The books are suitable for use as texts for a three-course (3 units each) or two-course (4-5 units) sequence or as resources for self-study. Volume One is intended as a general introduction to computer hardware for all science and engineering students, while Volumes Two and Three are primarily for those who specialize in computer science and engineering. Each chapter in this volume contains about 70 graded problems as well as dozens of references that provide historical context or pointers for more advanced studies.
Brief Table of Contents for Volume One
Note: Each chapter ends with problems and references.
Chapter 1. Introduction and Background ~ 1.1. What is computer organization? ~ 1.2. Classification of computer systems ~ 1.3. General-purpose digital computers ~ 1.4. A history of computer organization ~ 1.5. Programming and algorithm specification ~ 1.6. Computer organization as a discipline
Chapter 2. Information Representation ~ 2.1. Historical perspective ~ 2.2. Unsigned integer representations ~ 2.3. Signed integer formats ~ 2.4. Real number representations ~ 2.5. Representing nonnumeric information ~ 2.6. Data structures
Chapter 3. Logic Circuits ~ 3.1. Why do we need logic circuits? ~ 3.2. Logic functions and their representations ~ 3.3. Combinational logic circuits ~ 3.4. Some useful combinational circuits ~ 3.5. Elements for sequential logic circuits ~ 3.6. Some useful sequential circuits ~ 3.7. Applications of logic circuits
Chapter 4. Memory and Storage ~ 4.1. The nature and properties of memory ~ 4.2. Types and characteristics of memory elements ~ 4.3. Semiconductor memories ~ 4.4. Magnetic elements for main memory ~ 4.5. Surface-recording magnetic memories ~ 4.6. Other memory technologies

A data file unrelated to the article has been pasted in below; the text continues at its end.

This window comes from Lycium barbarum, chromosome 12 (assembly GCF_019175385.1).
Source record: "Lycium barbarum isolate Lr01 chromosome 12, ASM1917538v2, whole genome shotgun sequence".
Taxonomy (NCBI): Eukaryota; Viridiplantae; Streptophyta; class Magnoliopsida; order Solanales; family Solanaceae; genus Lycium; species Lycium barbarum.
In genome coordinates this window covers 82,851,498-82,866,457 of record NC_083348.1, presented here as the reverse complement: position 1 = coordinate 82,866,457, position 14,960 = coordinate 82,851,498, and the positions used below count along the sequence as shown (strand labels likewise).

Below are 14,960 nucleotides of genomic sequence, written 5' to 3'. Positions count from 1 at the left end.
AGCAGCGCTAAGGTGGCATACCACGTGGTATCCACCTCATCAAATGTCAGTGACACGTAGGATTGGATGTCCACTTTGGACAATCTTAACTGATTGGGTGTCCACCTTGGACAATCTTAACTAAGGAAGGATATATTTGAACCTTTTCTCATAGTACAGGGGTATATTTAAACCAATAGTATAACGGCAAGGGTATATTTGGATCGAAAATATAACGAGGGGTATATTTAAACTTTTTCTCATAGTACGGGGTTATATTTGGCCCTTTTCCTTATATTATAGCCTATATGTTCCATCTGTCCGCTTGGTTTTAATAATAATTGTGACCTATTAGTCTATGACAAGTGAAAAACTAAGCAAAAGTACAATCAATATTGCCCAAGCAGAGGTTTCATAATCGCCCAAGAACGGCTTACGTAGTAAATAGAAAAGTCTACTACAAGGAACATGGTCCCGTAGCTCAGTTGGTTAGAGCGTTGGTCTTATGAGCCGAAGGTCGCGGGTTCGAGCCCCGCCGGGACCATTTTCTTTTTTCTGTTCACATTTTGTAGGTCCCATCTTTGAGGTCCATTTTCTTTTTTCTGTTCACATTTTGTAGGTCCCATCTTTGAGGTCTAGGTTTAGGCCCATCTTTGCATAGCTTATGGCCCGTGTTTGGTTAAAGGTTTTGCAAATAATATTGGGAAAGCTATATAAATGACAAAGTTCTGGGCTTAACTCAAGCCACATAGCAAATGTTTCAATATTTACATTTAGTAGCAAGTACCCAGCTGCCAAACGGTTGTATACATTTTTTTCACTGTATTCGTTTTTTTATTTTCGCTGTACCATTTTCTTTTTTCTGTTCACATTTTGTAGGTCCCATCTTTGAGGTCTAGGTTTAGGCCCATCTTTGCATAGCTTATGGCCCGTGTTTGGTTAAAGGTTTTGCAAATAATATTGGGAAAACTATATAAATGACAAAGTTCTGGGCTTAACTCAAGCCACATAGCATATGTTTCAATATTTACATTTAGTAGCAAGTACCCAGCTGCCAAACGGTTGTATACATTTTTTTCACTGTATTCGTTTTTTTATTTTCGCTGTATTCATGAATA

Chapter 5. A Model Computer ~ 5.1. The programmer's view ~ 5.2. Data transfers and associated paths ~ 5.3. The control unit ~ 5.4. Input and output devices ~ 5.5. The arithmetic and logic unit ~ 5.6. Details of control circuits ~ 5.7. Adding more advanced features
Chapter 6. Peripheral Devices ~ 6.1. Input and output operations ~ 6.2. Data preparation and entry devices ~ 6.3. Computer input devices ~ 6.4. Computer Output devices ~ 6.5. Computer terminals ~ 6.6. Input and output handling
Glossary and Index
B. Parhami and V. Daie, Preliminary Glossary of Computers and Informatics (English/Persian), a Publication of the Informatics Society of Iran, Tehran, 1981. This glossary was used extensively for over a decade and was reprinted many times. A committee of ISI revised/updated the glossary, issuing a new edition in 1994. Original Persian title: Vaazhehnaameh-ye Mogahddamaati-ye Computer va Informatic.
This 6000-term glossary contains the Persian equivalents for English computing terms and their derivatives. We are issuing this glossary in preliminary form to satisfy the urgent need of computing specialists, particularly those engaged in the translation of technical books. A few terms have been listed with no Persian equivalent to solicit suggestions; for certain other terms, several equivalents are provided, one of which may be chosen at a later time as the preferred option; admittedly, some of the proposed equivalent terms are somewhat unpleasant. We hope that with help from members of the Informatics Society of Iran and other computing professionals, this work can be transformed into a more useful and comprehensive reference book.
From the Preface to the 1994 Edition
The preliminary edition of this glossary was warmly received and widely used. However, from the outset, the Informatics Society of Iran was cognizant of the need to form a committee charged with reviewing, improving, and updating the glossary. The aforementioned committee has worked off and on for many years, with its efforts intensifying since 1990. This revised edition is the result of three years of selfless work by the volunteer members of ISI's Glossary Committee. It is noteworthy that many established Persian computing terms, currently used in university instruction, original or translated books on computing, and other technical communications of our field, were proposed in the preliminary version of this glossary for the first time.